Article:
According to NICE, multimorbidity refers to the presence of two or more long-term health conditions. Over 50% of patients aged over 85 years have three or more long-term conditions. Dr Sanjay Suman looks at ways to relieve the treatment burden.
According to NICE, multimorbidity refers to the presence of two or more long-term health conditions.1 Over 50% of patients aged over 85 years have three or more long-term conditions.
There is a treatment burden in multimorbidity often due to aggressive primary prevention and also guidelines aimed at single health conditions. This guidance is also usually drawn from people who take fewer medications.
This multimorbidity burden leads to multiple clinic appointments where prescribers often work in silos, focusing on their bit of the pathology and communicating poorly with each other. It is not uncommon for a patient to be seeing a respiratory and community heart failure team at the same time. It seems that no one healthcare professional ‘owns’ the patient.
Multimobidity is a strong predictor for adverse drug reactions
Over 45% of all medications are prescribed for individuals over 65 years.2 This means that polypharmacy is another issue with multimobidity. This is when a patient is prescribed more than four drugs. It is a strong predictor for adverse drug reactions (ADRs). This is because as the number of medications prescribed increases so does the number of drug-drug interactions, errors in dispensing, non-compliance and the risk of overdose.
Drug-related factors include complex regimes and narrow therapeutic index drugs. Patient-related factors are living alone, cognitive impairment, physical frailty, poor vision/dexterity and poor compliance. Clinical-related issues include inappropriate prescribing, failure to adjust dose or monitor and analyse risk versus benefit.3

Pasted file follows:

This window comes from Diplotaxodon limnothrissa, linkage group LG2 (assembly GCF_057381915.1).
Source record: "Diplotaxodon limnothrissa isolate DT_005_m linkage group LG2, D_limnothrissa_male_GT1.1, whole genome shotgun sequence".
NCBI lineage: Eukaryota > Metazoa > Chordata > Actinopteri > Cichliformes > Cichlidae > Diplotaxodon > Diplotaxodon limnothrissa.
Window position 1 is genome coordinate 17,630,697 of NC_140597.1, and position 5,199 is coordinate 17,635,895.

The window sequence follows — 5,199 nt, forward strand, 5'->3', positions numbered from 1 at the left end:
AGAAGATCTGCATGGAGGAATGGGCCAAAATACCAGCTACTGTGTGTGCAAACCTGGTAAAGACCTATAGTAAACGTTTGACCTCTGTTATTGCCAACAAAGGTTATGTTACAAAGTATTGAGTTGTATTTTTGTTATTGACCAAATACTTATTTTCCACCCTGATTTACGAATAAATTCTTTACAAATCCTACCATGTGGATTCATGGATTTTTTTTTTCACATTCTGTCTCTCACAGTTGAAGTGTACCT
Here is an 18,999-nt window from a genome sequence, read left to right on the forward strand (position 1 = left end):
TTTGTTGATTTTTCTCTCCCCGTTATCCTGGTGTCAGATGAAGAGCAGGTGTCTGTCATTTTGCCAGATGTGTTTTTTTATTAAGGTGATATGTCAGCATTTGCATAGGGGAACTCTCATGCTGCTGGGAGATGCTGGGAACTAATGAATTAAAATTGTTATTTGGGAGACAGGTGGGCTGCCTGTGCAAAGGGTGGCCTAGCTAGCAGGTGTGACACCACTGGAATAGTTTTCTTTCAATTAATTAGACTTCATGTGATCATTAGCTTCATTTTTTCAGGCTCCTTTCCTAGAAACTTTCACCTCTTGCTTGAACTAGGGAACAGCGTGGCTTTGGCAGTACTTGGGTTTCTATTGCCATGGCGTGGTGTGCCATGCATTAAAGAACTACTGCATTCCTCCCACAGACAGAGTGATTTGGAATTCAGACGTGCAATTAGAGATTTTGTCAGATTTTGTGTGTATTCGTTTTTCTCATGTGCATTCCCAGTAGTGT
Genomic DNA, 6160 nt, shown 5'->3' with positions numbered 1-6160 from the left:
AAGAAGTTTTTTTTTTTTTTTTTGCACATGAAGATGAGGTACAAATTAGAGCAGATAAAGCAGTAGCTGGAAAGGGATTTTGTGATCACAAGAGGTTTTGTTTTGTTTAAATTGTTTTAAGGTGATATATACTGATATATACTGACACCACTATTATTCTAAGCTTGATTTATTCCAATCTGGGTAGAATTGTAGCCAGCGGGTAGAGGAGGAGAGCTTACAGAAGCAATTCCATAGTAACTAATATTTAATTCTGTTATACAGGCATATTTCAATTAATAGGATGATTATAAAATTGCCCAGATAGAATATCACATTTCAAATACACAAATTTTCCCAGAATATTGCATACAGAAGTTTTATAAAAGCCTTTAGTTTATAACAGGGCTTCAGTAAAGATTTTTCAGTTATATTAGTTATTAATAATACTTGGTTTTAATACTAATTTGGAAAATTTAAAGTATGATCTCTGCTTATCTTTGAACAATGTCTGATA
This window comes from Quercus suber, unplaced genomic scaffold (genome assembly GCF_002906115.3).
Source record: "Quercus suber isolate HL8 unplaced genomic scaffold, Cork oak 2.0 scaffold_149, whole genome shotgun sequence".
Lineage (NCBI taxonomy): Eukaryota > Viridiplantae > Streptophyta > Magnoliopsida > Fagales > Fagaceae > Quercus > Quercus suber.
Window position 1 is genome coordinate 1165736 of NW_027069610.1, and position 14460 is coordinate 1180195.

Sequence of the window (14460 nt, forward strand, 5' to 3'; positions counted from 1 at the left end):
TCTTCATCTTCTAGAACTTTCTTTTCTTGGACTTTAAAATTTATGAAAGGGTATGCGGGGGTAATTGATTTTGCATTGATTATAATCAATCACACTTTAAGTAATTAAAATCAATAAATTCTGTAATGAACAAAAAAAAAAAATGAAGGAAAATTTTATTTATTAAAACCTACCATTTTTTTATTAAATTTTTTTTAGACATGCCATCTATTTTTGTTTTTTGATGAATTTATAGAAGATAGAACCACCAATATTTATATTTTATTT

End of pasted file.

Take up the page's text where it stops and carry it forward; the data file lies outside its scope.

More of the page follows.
Ageing enhances susceptibility to ADRs because of pharmacokinetics, which is how the body handles drugs and pharmacodynamics, which is how the drug affects the body.
There is also decreased cholinergic activity that affects drugs acting on the central nervous system. This can impact on delirium, cognitive impairment and falls. A decreased baroreceptor reflex affects vasodilators and can lead to postural hypotension and falls.
Non-pharmacological measures remain underutilised
Non-pharmacological measures remain underutilised in our elderly patients and life expectancy, functional and cognitive status should play a role in decision making as quality of life is important.
Other considerations when prescribing for elderly patients is to treat any new symptom as a potential adverse drug event. We need to start low and go slow, but also to use enough.
Effective tools for polypharmacy reduction include the Beer’s Criteria, which is a list of 53 potentially inappropriate medications and is endorsed by American Geriatrics Society. The STOPP/START is another and the criteria was developed by a panel of British and Irish experts. It is endorsed by British Geriatrics Society as part of comprehensive geriatrics assessment.
In conclusion, inappropriate prescribing runs the risk of adverse effects particularly for the frail elderly. We need to establish local systems for regular medication reviews leading to rational prescribing for people with multimorbidity.
Report based on a talk by Dr Sanjay Suman, Consultant Geriatrician, Medway NHS Foundation Trust, Kent Talk given at the GM Conference: Tackling the ticking timebomb of elderly healthcare.
Don’t miss Dr Sanjay Suman talking on what’s new in sarcopenia in London this October at our conference: The Ageing Patient: Midlife and Beyond. View the full CPD programme and book your place here.